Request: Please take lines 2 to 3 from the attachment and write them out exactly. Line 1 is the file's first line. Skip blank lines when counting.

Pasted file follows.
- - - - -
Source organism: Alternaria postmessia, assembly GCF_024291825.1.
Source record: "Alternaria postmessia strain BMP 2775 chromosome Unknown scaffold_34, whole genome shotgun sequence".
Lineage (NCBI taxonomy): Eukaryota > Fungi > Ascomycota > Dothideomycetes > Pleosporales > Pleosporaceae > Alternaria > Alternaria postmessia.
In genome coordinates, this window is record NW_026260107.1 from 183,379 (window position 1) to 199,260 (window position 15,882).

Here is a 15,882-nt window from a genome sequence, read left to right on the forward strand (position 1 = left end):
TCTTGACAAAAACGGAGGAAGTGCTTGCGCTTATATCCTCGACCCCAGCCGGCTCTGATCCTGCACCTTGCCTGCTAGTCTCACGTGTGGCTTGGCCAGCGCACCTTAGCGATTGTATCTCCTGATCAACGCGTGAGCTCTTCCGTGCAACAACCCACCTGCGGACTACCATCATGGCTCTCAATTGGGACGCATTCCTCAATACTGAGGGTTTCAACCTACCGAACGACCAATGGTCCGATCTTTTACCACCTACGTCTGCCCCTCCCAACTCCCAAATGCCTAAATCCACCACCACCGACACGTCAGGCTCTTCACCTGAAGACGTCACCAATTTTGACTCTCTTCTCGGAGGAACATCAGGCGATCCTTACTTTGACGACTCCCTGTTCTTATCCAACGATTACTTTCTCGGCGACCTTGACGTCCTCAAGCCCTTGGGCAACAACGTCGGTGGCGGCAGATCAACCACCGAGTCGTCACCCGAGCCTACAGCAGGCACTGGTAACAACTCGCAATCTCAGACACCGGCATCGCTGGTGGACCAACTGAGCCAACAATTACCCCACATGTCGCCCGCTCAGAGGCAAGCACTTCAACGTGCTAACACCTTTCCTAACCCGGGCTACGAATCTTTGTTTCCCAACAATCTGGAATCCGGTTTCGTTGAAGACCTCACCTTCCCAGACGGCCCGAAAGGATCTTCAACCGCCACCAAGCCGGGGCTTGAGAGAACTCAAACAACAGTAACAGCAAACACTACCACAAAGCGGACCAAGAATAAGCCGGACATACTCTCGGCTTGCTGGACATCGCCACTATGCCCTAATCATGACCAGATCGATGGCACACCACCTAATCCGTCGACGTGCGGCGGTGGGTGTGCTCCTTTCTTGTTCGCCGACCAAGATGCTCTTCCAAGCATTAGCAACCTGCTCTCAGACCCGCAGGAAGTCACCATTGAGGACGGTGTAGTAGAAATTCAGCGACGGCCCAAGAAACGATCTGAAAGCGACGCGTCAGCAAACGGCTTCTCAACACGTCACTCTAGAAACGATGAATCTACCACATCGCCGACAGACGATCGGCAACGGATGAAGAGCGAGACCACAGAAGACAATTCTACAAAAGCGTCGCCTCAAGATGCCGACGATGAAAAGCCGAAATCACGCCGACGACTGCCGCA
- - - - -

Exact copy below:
Source record: "Alternaria postmessia strain BMP 2775 chromosome Unknown scaffold_34, whole genome shotgun sequence".
Lineage (NCBI taxonomy): Eukaryota > Fungi > Ascomycota > Dothideomycetes > Pleosporales > Pleosporaceae > Alternaria > Alternaria postmessia.